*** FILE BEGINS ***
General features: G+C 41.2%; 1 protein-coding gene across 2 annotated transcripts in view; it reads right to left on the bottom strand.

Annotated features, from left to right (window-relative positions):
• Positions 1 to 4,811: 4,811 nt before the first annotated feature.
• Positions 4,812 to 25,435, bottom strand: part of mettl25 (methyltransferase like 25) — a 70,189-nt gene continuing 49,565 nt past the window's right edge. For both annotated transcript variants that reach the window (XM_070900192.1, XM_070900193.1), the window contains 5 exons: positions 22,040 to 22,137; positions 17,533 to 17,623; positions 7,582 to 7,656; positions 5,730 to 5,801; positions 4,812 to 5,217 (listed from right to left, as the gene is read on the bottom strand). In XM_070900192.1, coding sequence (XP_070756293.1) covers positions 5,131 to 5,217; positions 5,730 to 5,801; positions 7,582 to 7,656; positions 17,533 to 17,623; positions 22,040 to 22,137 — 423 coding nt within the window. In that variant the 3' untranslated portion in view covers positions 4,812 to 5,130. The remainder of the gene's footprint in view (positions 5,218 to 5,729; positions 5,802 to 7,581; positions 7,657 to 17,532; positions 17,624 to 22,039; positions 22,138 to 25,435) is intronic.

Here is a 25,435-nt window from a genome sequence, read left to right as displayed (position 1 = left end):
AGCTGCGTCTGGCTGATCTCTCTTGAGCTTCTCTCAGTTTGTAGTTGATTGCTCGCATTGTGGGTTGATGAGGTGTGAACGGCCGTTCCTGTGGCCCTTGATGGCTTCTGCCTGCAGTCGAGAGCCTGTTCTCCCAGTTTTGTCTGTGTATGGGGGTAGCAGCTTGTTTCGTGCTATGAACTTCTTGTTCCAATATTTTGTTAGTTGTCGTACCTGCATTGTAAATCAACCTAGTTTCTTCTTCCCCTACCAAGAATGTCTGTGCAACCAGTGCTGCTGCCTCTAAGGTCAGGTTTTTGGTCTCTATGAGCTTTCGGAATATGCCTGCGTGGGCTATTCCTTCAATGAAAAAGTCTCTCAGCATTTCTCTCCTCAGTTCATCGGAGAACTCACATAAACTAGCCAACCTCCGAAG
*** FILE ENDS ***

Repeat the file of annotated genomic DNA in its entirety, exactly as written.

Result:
General features: G+C 41.2%; 1 protein-coding gene across 2 annotated transcripts in view; it reads right to left on the bottom strand.

Annotated features, from left to right (window-relative positions):
• Positions 1 to 4,811: 4,811 nt before the first annotated feature.
• Positions 4,812 to 25,435, bottom strand: part of mettl25 (methyltransferase like 25) — a 70,189-nt gene continuing 49,565 nt past the window's right edge. For both annotated transcript variants that reach the window (XM_070900192.1, XM_070900193.1), the window contains 5 exons: positions 22,040 to 22,137; positions 17,533 to 17,623; positions 7,582 to 7,656; positions 5,730 to 5,801; positions 4,812 to 5,217 (listed from right to left, as the gene is read on the bottom strand). In XM_070900192.1, coding sequence (XP_070756293.1) covers positions 5,131 to 5,217; positions 5,730 to 5,801; positions 7,582 to 7,656; positions 17,533 to 17,623; positions 22,040 to 22,137 — 423 coding nt within the window. In that variant the 3' untranslated portion in view covers positions 4,812 to 5,130. The remainder of the gene's footprint in view (positions 5,218 to 5,729; positions 5,802 to 7,581; positions 7,657 to 17,532; positions 17,624 to 22,039; positions 22,138 to 25,435) is intronic.

Here is a 25,435-nt window from a genome sequence, read left to right as displayed (position 1 = left end):
AGCTGCGTCTGGCTGATCTCTCTTGAGCTTCTCTCAGTTTGTAGTTGATTGCTCGCATTGTGGGTTGATGAGGTGTGAACGGCCGTTCCTGTGGCCCTTGATGGCTTCTGCCTGCAGTCGAGAGCCTGTTCTCCCAGTTTTGTCTGTGTATGGGGGTAGCAGCTTGTTTCGTGCTATGAACTTCTTGTTCCAATATTTTGTTAGTTGTCGTACCTGCATTGTAAATCAACCTAGTTTCTTCTTCCCCTACCAAGAATGTCTGTGCAACCAGTGCTGCTGCCTCTAAGGTCAGGTTTTTGGTCTCTATGAGCTTTCGGAATATGCCTGCGTGGGCTATTCCTTCAATGAAAAAGTCTCTCAGCATTTCTCTCCTCAGTTCATCGGAGAACTCACATAAACTAGCCAACCTCCGAAG